Boards, directors and managers should heed Australia's competition watchdog or feel the sting of tougher cartel penalties.

    Australian Competition and Consumer Commission (ACCC) chair Rod Sims has a message for businesses currently tolerating practices that might be nudging the law — if you get caught, it’s going to get very expensive. The era of the $100 million penalty is here, he says. The ACCC is pushing harder for fines up to 10 per cent of a company’s turnover for anti-competitive behaviour and false, misleading or deceptive conduct — and companies with a turnover of a billion dollars or more are in the spotlight.

    As chair of the ACCC since 2011, Sims has long argued that despite the tough penalties on the books, actual fines handed down to companies by the courts are too low and don’t act as an adequate deterrent to businesses behaving badly.

    “I don’t think corporate Australia yet takes seriously enough the breaches of our law,” he says. “With our penalties being as low as they are, corporate Australia probably hasn’t cared enough about complying with the Competition and Consumer Act 2010 (Cth). We think higher penalties will get them to take notice.” That view is backed by a March 2018 OECD report, Pecuniary Penalties for Competition Law Infringements in Australia, which highlights the huge gap between Australia and current practices in other similar jurisdictions.

    “The OECD was saying that Australia is an outlier, that most penalties overseas are really using that ‘per cent of turnover’ quite aggressively,” Sims says.

    Australia has certainly been slow to catch up. While the average fine in Australia for anti-competitive or cartel behaviour was $25.4m, in comparable OECD economies, it was $320.4m.

    Bigger fines and reputational risk

    In 2007, the federal government sharply increased Australia’s penalties for anti-competitive behaviour. The previous maximum $10m fine for companies was boosted to a maximum fine of $10m or three times a company’s profit attributable to the offence; or 10 per cent of its annual turnover. Legislation now before parliament proposes increasing penalties for breaches of Australian Consumer Law (currently a maximum $1.1m for companies and $220,000 for individuals) to the same level as for competition law breaches.

    But it takes time for the weight of the change to sink in across the legal and business community, argues Sims. Just over a decade on, change has been glacial. This starts with the penalties the ACCC’s legal advisors push for, Sims says. “We’ve got situations where a barrister — our barrister — wouldn’t argue for a higher penalty because they didn’t think it was appropriate. Courts are at the end of the chain. It’s the solicitors, the barristers, the companies themselves, who might want to settle a case, but have completely the wrong sense of what the right penalty is.”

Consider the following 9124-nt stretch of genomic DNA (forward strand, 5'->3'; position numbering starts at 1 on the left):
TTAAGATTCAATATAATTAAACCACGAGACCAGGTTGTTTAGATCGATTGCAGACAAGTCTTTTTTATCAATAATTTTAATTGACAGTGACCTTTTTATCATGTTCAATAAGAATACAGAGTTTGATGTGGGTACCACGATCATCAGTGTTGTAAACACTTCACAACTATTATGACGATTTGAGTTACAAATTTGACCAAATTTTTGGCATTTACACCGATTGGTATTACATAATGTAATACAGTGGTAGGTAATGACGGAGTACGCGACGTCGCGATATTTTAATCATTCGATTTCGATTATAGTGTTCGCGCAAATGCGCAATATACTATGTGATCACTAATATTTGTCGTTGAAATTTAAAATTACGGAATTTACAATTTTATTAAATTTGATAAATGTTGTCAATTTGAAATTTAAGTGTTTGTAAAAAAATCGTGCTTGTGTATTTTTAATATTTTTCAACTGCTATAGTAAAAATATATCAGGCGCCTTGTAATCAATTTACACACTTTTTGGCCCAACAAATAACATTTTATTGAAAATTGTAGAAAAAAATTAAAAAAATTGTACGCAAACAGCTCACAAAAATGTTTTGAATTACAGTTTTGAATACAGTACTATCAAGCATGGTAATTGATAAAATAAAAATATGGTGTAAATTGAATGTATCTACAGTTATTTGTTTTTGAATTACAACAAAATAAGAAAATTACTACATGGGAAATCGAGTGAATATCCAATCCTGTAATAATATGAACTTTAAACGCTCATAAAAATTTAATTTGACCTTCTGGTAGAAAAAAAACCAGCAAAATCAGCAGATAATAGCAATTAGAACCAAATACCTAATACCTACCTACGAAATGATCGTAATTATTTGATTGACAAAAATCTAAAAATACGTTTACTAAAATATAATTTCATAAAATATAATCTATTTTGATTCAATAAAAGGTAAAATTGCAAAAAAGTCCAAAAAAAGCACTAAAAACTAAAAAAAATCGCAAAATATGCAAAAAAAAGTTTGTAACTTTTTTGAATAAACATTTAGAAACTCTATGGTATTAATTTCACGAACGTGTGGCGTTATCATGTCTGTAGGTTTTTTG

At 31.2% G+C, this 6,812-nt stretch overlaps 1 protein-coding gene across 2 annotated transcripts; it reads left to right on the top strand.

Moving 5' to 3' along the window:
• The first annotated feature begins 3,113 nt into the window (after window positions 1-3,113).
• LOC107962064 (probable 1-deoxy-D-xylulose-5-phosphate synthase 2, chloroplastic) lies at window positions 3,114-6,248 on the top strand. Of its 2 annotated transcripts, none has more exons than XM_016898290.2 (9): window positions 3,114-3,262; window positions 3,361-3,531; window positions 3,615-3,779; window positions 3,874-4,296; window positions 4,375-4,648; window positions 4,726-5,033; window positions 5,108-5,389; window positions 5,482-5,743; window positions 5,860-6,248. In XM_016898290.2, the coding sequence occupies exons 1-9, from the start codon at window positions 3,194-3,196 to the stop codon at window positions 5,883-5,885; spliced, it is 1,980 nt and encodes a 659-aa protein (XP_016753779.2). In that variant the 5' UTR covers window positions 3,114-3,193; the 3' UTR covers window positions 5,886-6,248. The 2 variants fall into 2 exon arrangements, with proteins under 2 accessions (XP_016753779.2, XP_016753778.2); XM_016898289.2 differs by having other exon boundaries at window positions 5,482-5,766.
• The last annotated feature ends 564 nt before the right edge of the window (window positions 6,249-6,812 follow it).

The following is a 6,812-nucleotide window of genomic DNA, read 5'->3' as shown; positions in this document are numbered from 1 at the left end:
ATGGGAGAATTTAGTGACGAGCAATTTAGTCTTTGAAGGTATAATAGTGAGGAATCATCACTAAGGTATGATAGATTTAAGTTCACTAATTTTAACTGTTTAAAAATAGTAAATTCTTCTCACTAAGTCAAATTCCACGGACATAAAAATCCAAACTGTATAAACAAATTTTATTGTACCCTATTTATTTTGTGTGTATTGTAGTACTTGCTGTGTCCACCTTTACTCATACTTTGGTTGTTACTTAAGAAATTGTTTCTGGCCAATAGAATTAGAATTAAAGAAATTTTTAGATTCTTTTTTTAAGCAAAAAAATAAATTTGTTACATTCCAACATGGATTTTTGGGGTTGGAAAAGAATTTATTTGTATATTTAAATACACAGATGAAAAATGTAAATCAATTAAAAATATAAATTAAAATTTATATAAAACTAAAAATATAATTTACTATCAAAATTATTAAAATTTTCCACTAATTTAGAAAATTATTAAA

As for recent penalties lacking bite, Sims picks the $10m fine for Coles Supermarkets in 2014 for unconscionable conduct against suppliers, and Reckitt Benckiser’s $6m fine in 2017 for falsely claiming its Nurofen painkillers were targeted at relieving specific types of pain.

    It’s time, he says, for both business and the legal community to change mindsets; for Australia to be more in line with penalties in the US and Europe. “The penalties regime change is well on its way, and directors need to be aware of that; the penalties are large, and reputational risk aligns with the penalty. If you get a penalty of $2m... then the reputational harm is only so much. If you get a penalty of $80m, people say, ‘Well, they must have done something dreadful’. The reputational damage is larger. [And] if the share price is affected, it goes up the list of being of priority to the board and senior management. Getting those penalties up will make a big difference in terms of compliance with our law. ”

    Harper Review reforms

    The ACCC focus on more effective penalties coincides with the most significant changes to competition law in 40 years. Those changes, following recommendations in the 2015 Harper Competition Policy Review and legislated in 2017, strengthen the ACCC’s arm against misuse of market power and anti-competitive concerted practices such as cartels and price signalling.

    Last year’s update to Section 46 of the Competition and Consumer Act 2010 (Cth), on the misuse of market power, replaced the “purpose” test with a “purpose or effects” test. That broader test means the ACCC can now pursue corporations whose conduct has either the purpose, effect or likely effect of substantially lessening competition.

    The concerted practices law and Section 46 amendment fixed some outstanding issues for the ACCC, says Sims. Once the increased penalties for breaches of consumer law are passed, he believes the organisation will have most of the tools it requires to weed out anti-competitive practices. He, like ASIC, would like more powers for telephone interception. “We can’t do that at the moment — it’s something we should be able to do.”